Bravery vs. Courage

This week I’m doing something that I chose, know is the right thing to do, and am seriously scared.  How can all of that go together?  How can there be fear in doing what I know is best?  In short, because I’m not in control of the outcome.

I’m being interviewed for a feature in a local magazine where I will publicly share my story of postpartum depression.  Y’all it’s going out into the world and there might be people who think I’m a wimp, should have pulled myself up by my bootstraps, and all around don’t believe I could have possibly had voices in my head.  Up to this point, I’ve been more guarded with whom I have shared my experience.  It is scorching to hear:

“Mothers have been having babies for hundreds years and they all got through it. Why didn’t you?”  (That one isn’t even true!)

“I loved having babies.  You should have enjoyed it more.”

“Maybe you shouldn’t have had a baby if you didn’t want to go through that.”

A couple of people have told me I’m brave, but you know what?  I’m not!  I pretty much want to crap my pants.  That’s like the exact opposite of brave.  Brave is where you are bigger than your fears and more powerful than any pain that could come your way.  Yep.  That’s not me.  My mind races with all of the negative consequences that could result from taking my experience from a private one to a public one.  I have a vivid imagination, too!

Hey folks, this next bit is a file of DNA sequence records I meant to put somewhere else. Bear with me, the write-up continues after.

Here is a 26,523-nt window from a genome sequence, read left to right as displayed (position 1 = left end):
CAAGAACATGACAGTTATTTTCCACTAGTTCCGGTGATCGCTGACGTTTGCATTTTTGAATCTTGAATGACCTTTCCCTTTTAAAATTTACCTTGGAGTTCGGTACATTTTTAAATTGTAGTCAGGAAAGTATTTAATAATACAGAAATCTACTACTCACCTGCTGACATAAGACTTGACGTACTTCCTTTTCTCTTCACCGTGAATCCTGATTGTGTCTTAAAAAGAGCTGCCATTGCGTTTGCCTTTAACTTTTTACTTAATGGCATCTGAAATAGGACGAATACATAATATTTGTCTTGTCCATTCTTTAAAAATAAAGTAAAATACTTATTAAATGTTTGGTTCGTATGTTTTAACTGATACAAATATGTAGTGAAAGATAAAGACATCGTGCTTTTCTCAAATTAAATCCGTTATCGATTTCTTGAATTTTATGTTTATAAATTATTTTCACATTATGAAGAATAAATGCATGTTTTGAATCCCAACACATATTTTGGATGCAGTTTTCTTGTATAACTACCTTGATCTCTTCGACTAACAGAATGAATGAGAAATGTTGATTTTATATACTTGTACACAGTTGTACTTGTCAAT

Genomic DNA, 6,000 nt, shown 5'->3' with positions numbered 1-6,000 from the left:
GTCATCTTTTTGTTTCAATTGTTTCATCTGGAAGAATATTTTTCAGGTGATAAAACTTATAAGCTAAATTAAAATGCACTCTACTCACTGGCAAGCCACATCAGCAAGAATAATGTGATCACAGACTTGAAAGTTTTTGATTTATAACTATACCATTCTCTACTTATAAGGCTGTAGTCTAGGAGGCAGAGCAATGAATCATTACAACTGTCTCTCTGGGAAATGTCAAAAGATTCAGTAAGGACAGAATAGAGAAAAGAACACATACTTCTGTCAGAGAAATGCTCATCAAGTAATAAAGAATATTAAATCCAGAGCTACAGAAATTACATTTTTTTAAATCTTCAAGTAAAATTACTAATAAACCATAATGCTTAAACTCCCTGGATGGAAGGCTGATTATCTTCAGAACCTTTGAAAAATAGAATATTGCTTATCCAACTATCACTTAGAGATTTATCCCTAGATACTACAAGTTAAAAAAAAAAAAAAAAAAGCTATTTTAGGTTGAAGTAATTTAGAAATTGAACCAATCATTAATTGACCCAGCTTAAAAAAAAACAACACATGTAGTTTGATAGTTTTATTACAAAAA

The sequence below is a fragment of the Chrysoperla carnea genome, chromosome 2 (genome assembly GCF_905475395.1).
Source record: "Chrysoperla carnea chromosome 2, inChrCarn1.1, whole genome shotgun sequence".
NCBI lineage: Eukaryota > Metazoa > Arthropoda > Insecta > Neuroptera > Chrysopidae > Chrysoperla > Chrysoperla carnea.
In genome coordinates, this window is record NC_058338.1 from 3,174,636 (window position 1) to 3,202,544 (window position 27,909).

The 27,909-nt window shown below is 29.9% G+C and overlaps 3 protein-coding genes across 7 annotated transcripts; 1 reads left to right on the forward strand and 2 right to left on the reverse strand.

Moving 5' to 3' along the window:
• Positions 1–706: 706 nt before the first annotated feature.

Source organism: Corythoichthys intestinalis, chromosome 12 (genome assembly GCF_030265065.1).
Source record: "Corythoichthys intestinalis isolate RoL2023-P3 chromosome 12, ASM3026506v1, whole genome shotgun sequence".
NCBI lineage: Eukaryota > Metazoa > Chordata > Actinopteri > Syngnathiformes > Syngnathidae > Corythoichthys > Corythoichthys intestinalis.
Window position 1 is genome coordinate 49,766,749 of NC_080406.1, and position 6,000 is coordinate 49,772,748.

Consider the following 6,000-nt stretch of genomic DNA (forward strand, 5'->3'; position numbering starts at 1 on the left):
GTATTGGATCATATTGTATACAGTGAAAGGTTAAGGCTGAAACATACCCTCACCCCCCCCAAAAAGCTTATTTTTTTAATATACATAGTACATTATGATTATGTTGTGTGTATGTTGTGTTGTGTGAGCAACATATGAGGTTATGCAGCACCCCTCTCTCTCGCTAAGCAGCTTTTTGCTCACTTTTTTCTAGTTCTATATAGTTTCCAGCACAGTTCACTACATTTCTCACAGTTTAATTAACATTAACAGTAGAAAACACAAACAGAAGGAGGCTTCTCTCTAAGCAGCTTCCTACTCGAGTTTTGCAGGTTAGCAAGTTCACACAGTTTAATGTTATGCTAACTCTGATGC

Why don’t I just bail?  That’s not exactly me.  Once I give my word to do something, I try to move mountains in the face of adversity to make it happen.  In this case, there is no heavy lifting.  I am just telling my truth.  Hopefully my story will make one other woman feel less alone.  Best case scenario, I give someone hope that the darkness in which they writhe will end and the suffering will eventually wane.  Maybe my courage will cause someone else to tell her story.